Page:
Aging populations and cities
Research about age-inclusive cities in the face of demographic transitions.


Date begun
We have a method for project development and implementation at CITIES. To give a rough breakdown, it begins with research into a pressing global issue. Following careful analysis, we seek to implement replicable projects at the local level. With transparency and open, widespread communication as a central tenet, we use our research and hands-on implementation experience not only to better our local urban context but also to provide inspiration, ideas and blueprints as a springboard for others to use, tailor and implement in their local contexts.


Urban growth predictions have been disseminated so prominently it’s now a bit redundant to state. Regardless, it’s estimated that 70% of the world population will live in urban areas by 2050. This does not exclude a growing elderly demographic that is often overlooked in the flood of more new age innovative, inclusive and alternative urban planning processes continuously shaping our cities; however, perhaps we can better structure socio-spatial evolution to meet the shared preferences of more robust, vital, healthy, sustainable and connected cities.

Our new research journey into aging populations and cities is in response to these rapidly shifting urban demographic transitions that stand in the face of outdated and ill-equipped socio-spatial urban infrastructures. How can we innovate in areas such as accessibility, mobility, infrastructure, and physically and socially active lifestyles? How can aspects such as mixed-use, density, proximity and infrastructure help promote more healthy, happy, active, inclusive and connected cities? How can we design cities today to better include and suit tomorrow’s increasing elderly demographic?

It is evident that these questions have not yet been answered. Perhaps the best example is the gold standard of retirement: segregation. We see segregated aging communities around the world. Many of these places seek to deliver a sense of familiarity and small-town feel, structured around highly organized and numerous leisure activities and social opportunities accompanied by a safe, accessible and mobile environment. Some host more than 100,000 inhabitants – all aged over 55 years and still active (it is not a place for those who are inactive or experiencing serious health issues). This demographic marks a new identification in the elderly demographic: the young-old age group, as emphasized by architect Deane Simpson in his book Young-Old: Urban Utopias of an Aging Society, 2015.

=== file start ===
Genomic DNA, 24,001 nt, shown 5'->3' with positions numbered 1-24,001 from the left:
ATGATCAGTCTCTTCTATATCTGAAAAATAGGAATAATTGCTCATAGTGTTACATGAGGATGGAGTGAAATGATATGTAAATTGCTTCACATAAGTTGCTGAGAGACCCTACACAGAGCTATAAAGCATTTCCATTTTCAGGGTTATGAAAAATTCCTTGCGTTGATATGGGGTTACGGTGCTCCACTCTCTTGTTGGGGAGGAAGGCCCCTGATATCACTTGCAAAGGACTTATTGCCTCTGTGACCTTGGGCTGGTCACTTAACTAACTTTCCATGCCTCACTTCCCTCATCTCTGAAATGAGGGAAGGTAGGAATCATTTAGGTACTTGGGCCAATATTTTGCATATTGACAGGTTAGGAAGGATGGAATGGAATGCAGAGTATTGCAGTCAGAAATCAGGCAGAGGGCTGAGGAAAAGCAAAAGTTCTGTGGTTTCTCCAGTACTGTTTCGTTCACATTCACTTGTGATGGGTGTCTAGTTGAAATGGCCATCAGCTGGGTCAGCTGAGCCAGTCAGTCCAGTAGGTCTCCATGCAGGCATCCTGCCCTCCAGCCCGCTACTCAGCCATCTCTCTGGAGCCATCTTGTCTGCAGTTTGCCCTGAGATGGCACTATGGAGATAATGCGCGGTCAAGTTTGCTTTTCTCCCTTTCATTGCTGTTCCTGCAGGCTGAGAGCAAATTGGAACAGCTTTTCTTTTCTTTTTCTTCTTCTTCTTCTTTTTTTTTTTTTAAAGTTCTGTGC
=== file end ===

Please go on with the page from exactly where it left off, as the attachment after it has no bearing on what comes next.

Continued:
Young-olds are technically elderly and often retired, yet still quite active physically and mentally. Once inactive, one is considered old-old. Segregated aging communities are often designed as some sort of Disneyland catering to young-olds.

Must we create such extensive and segregated caricatures of reality in order to offer active aging populations more robust life experiences? Or, can we learn from these communities and better invest in urban development that capitalizes on features such as proximity, density and happy, healthy, active residents. The latter opens opportunity for more sustainable, local and organic cities catering to all ages. Agglomerated global data helps us understand how contemporary tools and trends in urban planning and lifestyles can be used to better integrate aging populations in cities.


As mentioned, in time this global research is intended to fuel local project development and implementation. Now at the beginning of our journey, we invite you to join us. Koko Herder is heading up research at CITIES. Within this role, he is generating a series of articles tracking initial research findings. Each article will be published on CITIES’ website as a 'Featured Article' under 'Urban explorations'

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